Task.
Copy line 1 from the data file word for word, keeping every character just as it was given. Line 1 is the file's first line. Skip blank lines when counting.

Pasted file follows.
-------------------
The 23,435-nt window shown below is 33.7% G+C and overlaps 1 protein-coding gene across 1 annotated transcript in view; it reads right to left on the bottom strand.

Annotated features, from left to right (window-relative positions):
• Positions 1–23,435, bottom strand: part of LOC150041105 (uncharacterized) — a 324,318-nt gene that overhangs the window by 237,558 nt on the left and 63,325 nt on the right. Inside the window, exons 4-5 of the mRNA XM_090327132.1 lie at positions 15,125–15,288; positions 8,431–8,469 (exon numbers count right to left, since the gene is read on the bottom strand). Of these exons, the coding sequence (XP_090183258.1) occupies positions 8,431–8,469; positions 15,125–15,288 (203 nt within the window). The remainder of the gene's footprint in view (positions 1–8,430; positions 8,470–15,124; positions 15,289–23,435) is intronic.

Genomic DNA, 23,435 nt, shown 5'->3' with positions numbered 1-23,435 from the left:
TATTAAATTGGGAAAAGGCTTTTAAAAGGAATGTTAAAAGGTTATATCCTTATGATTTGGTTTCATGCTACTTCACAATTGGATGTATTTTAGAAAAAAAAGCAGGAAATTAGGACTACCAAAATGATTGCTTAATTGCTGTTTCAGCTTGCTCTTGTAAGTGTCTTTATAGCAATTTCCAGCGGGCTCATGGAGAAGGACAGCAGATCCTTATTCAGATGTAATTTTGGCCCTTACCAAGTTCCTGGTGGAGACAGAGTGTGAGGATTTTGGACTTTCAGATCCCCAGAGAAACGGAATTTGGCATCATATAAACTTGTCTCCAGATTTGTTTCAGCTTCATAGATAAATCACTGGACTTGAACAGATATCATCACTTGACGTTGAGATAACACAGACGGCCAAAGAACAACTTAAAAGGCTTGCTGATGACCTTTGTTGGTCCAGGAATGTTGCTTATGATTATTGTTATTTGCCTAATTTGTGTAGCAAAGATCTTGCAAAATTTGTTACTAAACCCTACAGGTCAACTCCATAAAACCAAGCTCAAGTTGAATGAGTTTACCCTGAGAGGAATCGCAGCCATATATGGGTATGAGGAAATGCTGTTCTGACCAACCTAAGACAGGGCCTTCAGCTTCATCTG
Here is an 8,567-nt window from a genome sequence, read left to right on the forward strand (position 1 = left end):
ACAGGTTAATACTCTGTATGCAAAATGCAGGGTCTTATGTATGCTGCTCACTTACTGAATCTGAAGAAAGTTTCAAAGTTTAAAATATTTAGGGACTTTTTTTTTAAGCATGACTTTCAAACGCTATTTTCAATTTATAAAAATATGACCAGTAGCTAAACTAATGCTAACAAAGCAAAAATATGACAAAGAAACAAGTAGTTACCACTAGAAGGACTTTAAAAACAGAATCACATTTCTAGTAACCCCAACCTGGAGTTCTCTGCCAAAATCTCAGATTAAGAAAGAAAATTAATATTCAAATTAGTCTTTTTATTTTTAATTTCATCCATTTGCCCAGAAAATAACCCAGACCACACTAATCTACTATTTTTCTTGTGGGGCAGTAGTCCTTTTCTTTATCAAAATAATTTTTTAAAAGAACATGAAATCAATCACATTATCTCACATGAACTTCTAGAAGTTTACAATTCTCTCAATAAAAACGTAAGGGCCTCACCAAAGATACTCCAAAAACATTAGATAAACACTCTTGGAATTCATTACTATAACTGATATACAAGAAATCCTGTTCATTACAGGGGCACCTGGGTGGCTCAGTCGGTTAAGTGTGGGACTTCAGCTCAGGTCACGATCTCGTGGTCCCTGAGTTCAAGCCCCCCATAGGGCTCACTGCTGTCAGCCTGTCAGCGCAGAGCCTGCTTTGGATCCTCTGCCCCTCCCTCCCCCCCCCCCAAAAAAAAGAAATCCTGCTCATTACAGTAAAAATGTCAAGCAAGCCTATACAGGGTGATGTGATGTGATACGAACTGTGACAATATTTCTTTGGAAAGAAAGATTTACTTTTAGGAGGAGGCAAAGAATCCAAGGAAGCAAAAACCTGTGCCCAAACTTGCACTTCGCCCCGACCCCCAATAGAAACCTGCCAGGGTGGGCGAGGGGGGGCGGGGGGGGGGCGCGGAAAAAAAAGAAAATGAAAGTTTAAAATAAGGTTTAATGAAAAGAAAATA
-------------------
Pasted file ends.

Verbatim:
The 23,435-nt window shown below is 33.7% G+C and overlaps 1 protein-coding gene across 1 annotated transcript in view; it reads right to left on the bottom strand.